Binomial Random Variables


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1 Binomial Random Variables Dr Tom Ilvento Department of Food and Resource Economics Overview A special case of a Discrete Random Variable is the Binomial This happens when the result of the eperiment is a dichotomy Success or Failure Yes or No Cured or not Cured If the discrete random variable is a binomial, we have some easier ways to solve for probabilities Formula Probability Table And the solution for the Mean and Variance is much easier to solve Binomial Random Variable In many cases the responses to an eperiment are dichotomous Sucess/Failure Yes/No Alive/Dead Support/Don t Support When our focus is conducting an eperiment n times independently and observing the number of times that one of the two outcomes occurs (Success) And the probability of success, p, remains the same from trial to trial This X is a Binomial Random Variable We can eploit this by using known formulas for a Binomial Probability Distribution Conduct an eperiment n times and observe the number of times that Success occurs 3 Characteristics of a Binomial Distribution The eperiment consists of n identical trials There are only two outcomes on each trial. Outcomes can be denoted as S for Success F for Failure The probability of S (success) remains the same from trial to trail Denoted as p the proportion The probability of F (failure) Denoted as q q=(1p) The trials are independent of each other The binomial random variable is the number of Successes in n trials 4
2 Eample of a Binomial Random Variable: Marketing Survey Marketing survey of 100 randomly chosen consumers Record their preferences for a new and an old diet soda ask them to choose their preference Let be number of 100 who choose the new brand This is a binomial random variable Eample of a Binomial Random Variable: Fitness Eample Heart Association says only 10% of adults over 30 can pass the fitness test Suppose 4 people over 30 are selected at random Let X be the number who pass the minimum requirements Find the probability distribution for X Conduct an eperiment 100 times and observe the number of times that the subject chooses the new brand Conduct an eperiment 4 times and observe the number of times that pass occurs 5 6 How to solve this using the strategy of a Discrete Random Variable Can you solve it the probability that eactly 1 person passes the test? 1. List the events. List the sample points that refer to that event 3. Calculate the probabilities p =.1 and q = ( ) =.9 Event X Sample Points Probability All Fail FFFF (.9)(.9)(.9)(.9) =.6561 I multiply through on the probabilities because each trial is independent of the others 7 Count the ways we could have only one pass, and three failures Assign probabilities to this event SFFF FSFF FFSF FFFS For each combination, the probabilities are:.1*.9*.9*.9 And there are four ways to get one pass 4[.1*.9*.9*.9] =.916 Another way to write it is 4[.1*.9 3 ] =.916 8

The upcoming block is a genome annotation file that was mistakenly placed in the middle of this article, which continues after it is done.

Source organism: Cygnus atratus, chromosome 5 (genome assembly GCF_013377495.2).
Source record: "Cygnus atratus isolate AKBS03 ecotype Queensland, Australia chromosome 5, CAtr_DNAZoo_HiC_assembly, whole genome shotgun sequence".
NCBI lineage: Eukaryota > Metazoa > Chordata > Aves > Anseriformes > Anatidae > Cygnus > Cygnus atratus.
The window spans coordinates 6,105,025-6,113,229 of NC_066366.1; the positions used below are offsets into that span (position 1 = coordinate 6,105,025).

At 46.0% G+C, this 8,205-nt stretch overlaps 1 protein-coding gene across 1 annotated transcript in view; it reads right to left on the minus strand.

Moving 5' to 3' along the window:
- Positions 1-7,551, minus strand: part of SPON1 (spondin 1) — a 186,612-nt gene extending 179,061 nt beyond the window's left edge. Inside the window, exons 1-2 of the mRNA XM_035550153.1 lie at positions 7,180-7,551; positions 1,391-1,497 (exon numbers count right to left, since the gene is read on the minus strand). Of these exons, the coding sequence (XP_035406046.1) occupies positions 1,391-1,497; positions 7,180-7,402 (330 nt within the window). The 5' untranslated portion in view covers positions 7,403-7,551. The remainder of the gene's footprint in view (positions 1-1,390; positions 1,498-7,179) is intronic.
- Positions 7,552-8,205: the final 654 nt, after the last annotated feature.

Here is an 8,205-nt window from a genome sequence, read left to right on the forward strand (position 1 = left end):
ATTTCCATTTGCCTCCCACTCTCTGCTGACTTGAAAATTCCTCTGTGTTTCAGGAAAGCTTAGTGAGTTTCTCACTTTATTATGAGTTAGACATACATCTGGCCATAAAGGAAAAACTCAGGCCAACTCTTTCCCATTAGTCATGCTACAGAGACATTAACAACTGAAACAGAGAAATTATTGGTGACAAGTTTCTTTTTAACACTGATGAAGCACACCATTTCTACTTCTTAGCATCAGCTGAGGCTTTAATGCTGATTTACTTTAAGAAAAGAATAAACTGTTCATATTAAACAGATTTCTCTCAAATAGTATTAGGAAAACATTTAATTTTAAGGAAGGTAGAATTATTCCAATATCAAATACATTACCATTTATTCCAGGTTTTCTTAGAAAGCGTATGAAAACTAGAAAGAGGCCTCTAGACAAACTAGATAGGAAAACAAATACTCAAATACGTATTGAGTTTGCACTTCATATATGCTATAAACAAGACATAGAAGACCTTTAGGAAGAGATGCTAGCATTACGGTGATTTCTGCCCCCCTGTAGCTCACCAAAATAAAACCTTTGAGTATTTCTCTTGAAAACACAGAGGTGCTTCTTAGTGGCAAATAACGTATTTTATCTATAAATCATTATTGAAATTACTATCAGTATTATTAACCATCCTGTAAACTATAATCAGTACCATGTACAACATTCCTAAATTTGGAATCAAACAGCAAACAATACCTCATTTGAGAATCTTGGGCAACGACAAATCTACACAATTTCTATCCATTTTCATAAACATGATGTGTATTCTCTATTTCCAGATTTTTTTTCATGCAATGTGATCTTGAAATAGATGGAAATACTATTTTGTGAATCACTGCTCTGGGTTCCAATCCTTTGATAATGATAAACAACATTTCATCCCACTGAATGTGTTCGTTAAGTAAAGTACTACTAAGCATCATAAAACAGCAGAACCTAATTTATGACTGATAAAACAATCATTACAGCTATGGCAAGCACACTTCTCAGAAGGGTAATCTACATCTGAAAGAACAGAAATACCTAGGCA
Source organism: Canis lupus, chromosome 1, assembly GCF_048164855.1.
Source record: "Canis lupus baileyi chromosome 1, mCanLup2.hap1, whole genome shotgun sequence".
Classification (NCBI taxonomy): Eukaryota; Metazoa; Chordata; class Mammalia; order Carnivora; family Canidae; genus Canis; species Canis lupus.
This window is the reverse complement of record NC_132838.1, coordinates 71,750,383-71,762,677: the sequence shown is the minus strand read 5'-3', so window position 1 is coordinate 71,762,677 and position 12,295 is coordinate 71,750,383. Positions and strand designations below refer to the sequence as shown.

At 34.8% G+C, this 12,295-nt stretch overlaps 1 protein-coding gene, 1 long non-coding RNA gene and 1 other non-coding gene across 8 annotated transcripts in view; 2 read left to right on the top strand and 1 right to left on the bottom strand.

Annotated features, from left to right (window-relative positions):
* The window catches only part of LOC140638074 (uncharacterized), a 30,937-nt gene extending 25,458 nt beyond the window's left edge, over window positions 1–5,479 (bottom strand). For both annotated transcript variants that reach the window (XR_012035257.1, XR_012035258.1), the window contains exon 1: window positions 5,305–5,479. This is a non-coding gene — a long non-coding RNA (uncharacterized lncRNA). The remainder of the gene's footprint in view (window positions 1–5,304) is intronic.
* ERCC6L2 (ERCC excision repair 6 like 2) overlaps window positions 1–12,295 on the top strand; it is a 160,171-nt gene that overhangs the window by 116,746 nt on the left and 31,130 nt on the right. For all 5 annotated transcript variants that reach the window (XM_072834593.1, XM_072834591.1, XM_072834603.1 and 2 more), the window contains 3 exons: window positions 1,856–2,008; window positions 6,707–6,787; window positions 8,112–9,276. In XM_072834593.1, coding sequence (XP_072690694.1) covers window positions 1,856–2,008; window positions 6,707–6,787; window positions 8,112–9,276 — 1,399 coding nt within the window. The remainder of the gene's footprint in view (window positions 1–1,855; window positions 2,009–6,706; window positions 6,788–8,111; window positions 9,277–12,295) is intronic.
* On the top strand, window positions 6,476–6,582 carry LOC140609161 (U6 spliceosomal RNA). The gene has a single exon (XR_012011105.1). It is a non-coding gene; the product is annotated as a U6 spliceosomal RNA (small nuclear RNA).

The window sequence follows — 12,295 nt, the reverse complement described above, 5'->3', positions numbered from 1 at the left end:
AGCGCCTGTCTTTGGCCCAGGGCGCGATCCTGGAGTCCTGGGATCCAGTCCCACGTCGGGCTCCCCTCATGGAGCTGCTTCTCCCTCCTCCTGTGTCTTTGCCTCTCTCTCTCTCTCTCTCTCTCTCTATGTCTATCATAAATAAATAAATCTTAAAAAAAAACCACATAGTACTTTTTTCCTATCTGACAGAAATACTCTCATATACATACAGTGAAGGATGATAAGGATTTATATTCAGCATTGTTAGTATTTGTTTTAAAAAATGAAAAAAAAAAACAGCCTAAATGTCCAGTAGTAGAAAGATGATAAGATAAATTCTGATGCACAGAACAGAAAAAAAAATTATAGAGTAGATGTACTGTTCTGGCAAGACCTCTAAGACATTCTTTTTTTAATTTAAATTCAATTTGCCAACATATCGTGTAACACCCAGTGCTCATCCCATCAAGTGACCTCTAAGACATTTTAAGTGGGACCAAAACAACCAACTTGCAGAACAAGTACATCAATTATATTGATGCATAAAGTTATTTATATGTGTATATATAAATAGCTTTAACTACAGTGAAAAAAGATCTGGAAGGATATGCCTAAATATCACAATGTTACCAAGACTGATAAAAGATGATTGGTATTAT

3 Let s finish solving for the whole table The number of times that an adult passes in a sample of four Probability Distribution Event X Sample Points Probability 0 All Fail 1 One passes Two Pass FFFF (.9)(.9)(.9)(.9) =.6561 SFFF FSFF FFSF FFFS 4[(.1)(.9) 3 ] =.916 SSFF SFSF SFFS FSSF FSFS FFSS 6[(.1)(.9) ] =.0486 When = 0 All Fail P =.6561 When = 1 One Pass P =.916 When = Two pass P =.0486 When =3 Three pass P =.0036 When =4 Four pass P =.0001 X) Three Pass SSSF FSSS SFSS SSFS 4[(.1)3(.9)] = Four Pass SSSS (.1)(.1)(.1)(.1) = X X) Fitness Eample X Binomial Probability Distribution Formula X) Find the probability that none of the adults pass the test =0) =.6561 Find the probability that 3 of 4 adults pass the test =3) =.0036 What is the probability that or more adults pass the test? =) + =3) + =4) = = Sometimes the number of trials gets large We can also use the binomial probability distribution formula to generate the probabilities It uses factorial notation = n(n1)(n) (n(n1)) 5! = 5431 = 10 0! = 1, 1!=1,!=1=, The formula for any in n trials is:!( n!! 1
4 What defines the Binomial Distribution? p = Probability of a success on a single trial q = (1p) probability of failure n = number of trials = number of successes in n trials Note: it uses the Combinatorial Rule as the first part of the formula!( n!! This part reflects the probabilities with each combination 13 For =3 in the fitness eample, n=4, p=.1 4! 3) = (.1) 3!(4! 3)! 3) = 4! 3!!1 3!!1 3 (.9) 4! 3 ( )( 1) (.1)3 (.9) 4"3 3) = 4 6 (.1)3 (.9) 4!3 3) = 4(.1) 3 (.9) 4!3!( n!! 3) = 4(.001)(.9) 3) = 4(.0009) =.0036 The four is how many combinations of 3 success in 4 The last part of the formula is the probability associated with each of these combinations The probability,.0036, is the eact same one we calculated earlier 14! Your Try it: For = in the fitness eample, n=4, p=.1 I will get you started ) = 4!!(4 " )! (.1) (.9) 4" ) = 6(.0081) =.0486!( n!! 15 Mean and Variance for a Binomial Random Variable Since a binomial is only a dichotomy, the formulas for the mean and the standard deviation will simplify From µ =!(!) To µ = p Our fitness eample: µ = 4*.1 =.4 The Variance changes from From To " =![(µ)!)]! = n*p*q Our fitness eample:! = 4*.1*.9 =.36 and! =.60 16